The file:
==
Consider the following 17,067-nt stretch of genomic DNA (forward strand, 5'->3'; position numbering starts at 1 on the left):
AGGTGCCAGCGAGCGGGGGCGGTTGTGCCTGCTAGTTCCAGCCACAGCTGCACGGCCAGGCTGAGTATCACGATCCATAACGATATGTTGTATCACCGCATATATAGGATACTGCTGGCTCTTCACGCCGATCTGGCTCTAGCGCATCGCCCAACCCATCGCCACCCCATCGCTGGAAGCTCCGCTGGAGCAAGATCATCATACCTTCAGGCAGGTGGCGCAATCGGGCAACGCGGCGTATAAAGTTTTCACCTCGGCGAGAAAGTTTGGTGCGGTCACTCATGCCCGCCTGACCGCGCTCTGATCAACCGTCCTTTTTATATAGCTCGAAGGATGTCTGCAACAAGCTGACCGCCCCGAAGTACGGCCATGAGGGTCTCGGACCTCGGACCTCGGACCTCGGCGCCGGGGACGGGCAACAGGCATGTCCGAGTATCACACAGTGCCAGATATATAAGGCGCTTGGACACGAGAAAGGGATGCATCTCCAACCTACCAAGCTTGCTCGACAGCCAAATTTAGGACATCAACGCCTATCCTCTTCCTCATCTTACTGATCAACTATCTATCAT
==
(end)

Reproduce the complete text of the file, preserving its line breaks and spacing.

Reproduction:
Consider the following 17,067-nt stretch of genomic DNA (forward strand, 5'->3'; position numbering starts at 1 on the left):
AGGTGCCAGCGAGCGGGGGCGGTTGTGCCTGCTAGTTCCAGCCACAGCTGCACGGCCAGGCTGAGTATCACGATCCATAACGATATGTTGTATCACCGCATATATAGGATACTGCTGGCTCTTCACGCCGATCTGGCTCTAGCGCATCGCCCAACCCATCGCCACCCCATCGCTGGAAGCTCCGCTGGAGCAAGATCATCATACCTTCAGGCAGGTGGCGCAATCGGGCAACGCGGCGTATAAAGTTTTCACCTCGGCGAGAAAGTTTGGTGCGGTCACTCATGCCCGCCTGACCGCGCTCTGATCAACCGTCCTTTTTATATAGCTCGAAGGATGTCTGCAACAAGCTGACCGCCCCGAAGTACGGCCATGAGGGTCTCGGACCTCGGACCTCGGACCTCGGCGCCGGGGACGGGCAACAGGCATGTCCGAGTATCACACAGTGCCAGATATATAAGGCGCTTGGACACGAGAAAGGGATGCATCTCCAACCTACCAAGCTTGCTCGACAGCCAAATTTAGGACATCAACGCCTATCCTCTTCCTCATCTTACTGATCAACTATCTATCAT